I don’t think all of the “younger generation” doesn’t use email, just the ones who don’t have jobs. email is a pretty useful form of communication, and it will go away just after phones die out. it may not be the best way to tell of of your friends what you think at any given moment, but it works well for point-to-point communications.

These comments sound like the “younger generation” in the last decade that responded to challenges to their their dot-com excel business plans with “you just don’t get it”. Yeah, the web was new, but not every site was destined to be profitable. And the “web 2.0″ isn’t the answer to everything.

sorry for the extensive use of ” “, it’s just that way too many people talk in cliches.

How will you sign up for facebook without email?: reader comment from vaporland
Posted on: March 1, 2008, 6:36 AM PST
Story: The future of Web apps will see the death of e-mail

Last time I checked, all of those nifty Web 2.0 message delivery mechanisms required email addresses in order to register.

Call me old fashioned, but I think the ubiquitousness of email will endure at least a little longer.

Chatting, et. al., has its place; so does email.

And as others have noted, with a little effort and forethought, you can virtually eliminate spam.

Agreed: reader comment from photolarry
Posted on: March 1, 2008, 9:37 AM PST
Story: The future of Web apps will see the death of e-mail

Email will not die. Its the main way businesses still communicate. And for that matter friends and family are going to be using it a long time too. Some of us do not use more tech savy ways of messages like twitter that are more reserved for geeky nerdy types (like myself).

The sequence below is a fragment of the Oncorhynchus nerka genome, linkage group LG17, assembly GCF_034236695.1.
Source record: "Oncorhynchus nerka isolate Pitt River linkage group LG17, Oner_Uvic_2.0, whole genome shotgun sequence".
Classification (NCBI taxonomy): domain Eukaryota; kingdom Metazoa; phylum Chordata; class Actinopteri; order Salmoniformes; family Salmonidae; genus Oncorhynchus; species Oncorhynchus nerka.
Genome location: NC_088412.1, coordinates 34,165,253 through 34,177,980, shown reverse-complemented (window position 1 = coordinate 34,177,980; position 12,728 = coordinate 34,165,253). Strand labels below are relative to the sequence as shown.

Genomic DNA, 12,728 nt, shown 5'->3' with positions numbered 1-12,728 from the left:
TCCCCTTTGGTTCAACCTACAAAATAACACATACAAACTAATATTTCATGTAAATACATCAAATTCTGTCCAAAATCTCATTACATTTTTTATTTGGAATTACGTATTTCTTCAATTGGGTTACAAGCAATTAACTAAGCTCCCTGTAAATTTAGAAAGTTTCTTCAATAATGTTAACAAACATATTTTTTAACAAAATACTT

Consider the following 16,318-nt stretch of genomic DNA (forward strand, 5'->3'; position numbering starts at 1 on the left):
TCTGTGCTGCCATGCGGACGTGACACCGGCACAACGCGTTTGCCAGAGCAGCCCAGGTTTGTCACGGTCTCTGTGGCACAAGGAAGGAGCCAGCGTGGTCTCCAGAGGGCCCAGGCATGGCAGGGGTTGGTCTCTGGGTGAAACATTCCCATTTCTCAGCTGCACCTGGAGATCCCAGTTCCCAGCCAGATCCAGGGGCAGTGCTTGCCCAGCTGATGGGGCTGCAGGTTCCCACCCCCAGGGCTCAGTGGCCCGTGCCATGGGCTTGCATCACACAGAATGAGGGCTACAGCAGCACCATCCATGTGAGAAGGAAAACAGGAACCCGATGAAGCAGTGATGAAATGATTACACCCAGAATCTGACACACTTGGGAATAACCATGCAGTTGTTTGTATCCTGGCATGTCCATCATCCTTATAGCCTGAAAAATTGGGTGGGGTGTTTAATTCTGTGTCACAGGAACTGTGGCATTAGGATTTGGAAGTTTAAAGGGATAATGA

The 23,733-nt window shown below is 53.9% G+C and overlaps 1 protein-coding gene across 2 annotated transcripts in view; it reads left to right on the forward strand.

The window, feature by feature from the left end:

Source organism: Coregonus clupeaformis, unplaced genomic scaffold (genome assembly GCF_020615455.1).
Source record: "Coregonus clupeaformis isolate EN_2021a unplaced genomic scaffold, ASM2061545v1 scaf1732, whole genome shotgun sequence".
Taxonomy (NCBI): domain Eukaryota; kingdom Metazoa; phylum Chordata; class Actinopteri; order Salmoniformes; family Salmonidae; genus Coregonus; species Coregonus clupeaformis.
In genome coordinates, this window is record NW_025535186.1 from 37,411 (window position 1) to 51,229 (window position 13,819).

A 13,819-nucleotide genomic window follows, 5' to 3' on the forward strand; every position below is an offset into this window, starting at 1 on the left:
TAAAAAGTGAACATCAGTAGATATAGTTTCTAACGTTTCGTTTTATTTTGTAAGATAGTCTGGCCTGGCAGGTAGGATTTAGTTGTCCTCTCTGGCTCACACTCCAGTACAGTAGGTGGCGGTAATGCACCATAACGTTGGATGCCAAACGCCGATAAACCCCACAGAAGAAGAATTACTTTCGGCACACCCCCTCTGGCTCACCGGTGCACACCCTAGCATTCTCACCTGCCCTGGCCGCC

also: reader comment from sevenalive
Posted on: February 29, 2008, 3:58 PM PST
Story: The future of Web apps will see the death of e-mail

Twitter? This is so stupid, just because 15 year old girls do it, doesn’t mean the rest of society does. Myspace and Facebook are mostly for chicks, guys don’t really do it. I have them both, i don’t login often, i only have it so high school friends can find me (i am 20.5 now). The only guys on those sites are trying to add as many girls as their friends then try to get their number, lets be realistic here.

DO you see the logic here? Oh so i gotta create an account at (w/e) and message you. Sounds like email, but email is better. At least with email, i only need your email address, not your username + site your at, then gotta create an account, then add as friend, then after approval we can EMAIL each other using their own private system.

Good luck with your job using facebook.: reader comment from hunter_jc
Posted on: March 1, 2008, 5:51 AM PST
Story: The future of Web apps will see the death of e-mail

Yeah i would love to see how the “younger” generation will tell their boss, Can everyone just have a facebook account so we don’t have to use email?

Not the future, but a function of age: reader comment from AeroJonesy
Posted on: February 29, 2008, 3:55 PM PST